Leelah: A Little Too Close to Home

Last night I stayed up until 4:40 a.m. because wind was beating incessantly at my window. I think I only fell asleep at that point out of sheer physical desperation. All day I’ve been off my groove, eating at weird times and avoiding social contact. (Well, that’s actually normal for me, but it felt more weird than usual.) And I read recently that by using the word “I” a lot in writing, you put yourself at a lower status than your readers.

So be it.

Oh, and let me just say, folks… Leelah Alcorn. Her suicide breaks my heart. I don’t even have words for this tragedy, because I feel like this could have been me just a number of weeks ago.

Something I noticed while reading about this was her ability to write poignantly. Solid grammar. Easy to follow. Concise, but long enough to get the point across. I have respect for people who can express themselves with the written word, and I’m glad she could immortalize herself is such beautiful writing.

I hope you all love and take care of yourselves. (I’m currently working on that myself.) This is a video with Laci Green and Rob discussing some basics about being transgender. I have zero experience in this area but I love how supportive and knowledgeable Laci Green is, so I keep pointing to her as a source. Do good things!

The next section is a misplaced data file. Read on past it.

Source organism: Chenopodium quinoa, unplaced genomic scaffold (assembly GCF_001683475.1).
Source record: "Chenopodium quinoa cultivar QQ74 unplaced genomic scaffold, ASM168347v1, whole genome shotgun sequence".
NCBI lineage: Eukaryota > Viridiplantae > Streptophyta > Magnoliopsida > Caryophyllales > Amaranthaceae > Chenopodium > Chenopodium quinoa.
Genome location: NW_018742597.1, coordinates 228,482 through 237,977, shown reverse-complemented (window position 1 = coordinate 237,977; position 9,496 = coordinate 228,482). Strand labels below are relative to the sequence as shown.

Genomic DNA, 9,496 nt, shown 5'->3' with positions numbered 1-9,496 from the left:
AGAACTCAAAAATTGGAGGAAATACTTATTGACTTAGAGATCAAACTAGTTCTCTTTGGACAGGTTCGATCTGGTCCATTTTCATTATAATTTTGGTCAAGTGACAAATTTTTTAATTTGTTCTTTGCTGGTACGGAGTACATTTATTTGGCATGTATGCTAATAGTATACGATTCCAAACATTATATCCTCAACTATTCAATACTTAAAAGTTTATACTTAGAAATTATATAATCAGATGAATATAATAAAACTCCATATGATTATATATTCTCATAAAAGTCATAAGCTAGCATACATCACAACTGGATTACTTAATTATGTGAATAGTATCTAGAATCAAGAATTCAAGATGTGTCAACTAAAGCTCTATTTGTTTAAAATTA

This is a news story about Leelah Alcorn posted at cincinatti.com:


Although it feels a bit morbid to share the link to someone’s suicide note on this blog, her words are heart-wrenching and beautiful and I want them to be heard:

[Edited–I guess Leelah’s parents deleted her Tumblr account? Here’s the archived website: http://web.archive.org/web/20150101040547/http://lazerprincess.tumblr.com/ ]

“…The only way I will rest in peace is if one day transgender people aren’t treated the way I was, they’re treated like humans, with valid feelings and human rights. Gender needs to be taught about in schools, the earlier the better. My death needs to mean something…”

(Leelah) Josh Alcorn

What Santa Taught Me This Year

Every year my parents instruct us to write a note to Santa to put with the milk and cookies. This year I was the only child who conceded, but only because I had the ulterior motive of pointing the finger of blame at a certain jolly old man. I wrote a letter to him asking questions like, “Does it ever bother you that people sometimes compare you to Jesus Christ?” “Why do you keep buzzing around the world ever year in 2014? Don’t you feel like kids lose their innocence way before they can even enjoy your existence?” These questions were followed by a call to action to use his resources to stop feeding consumerism and actually help better the world. Ho ho ho.

This was Santa’s response, though the writing style is very similar to my father’s.

Dear [Maney],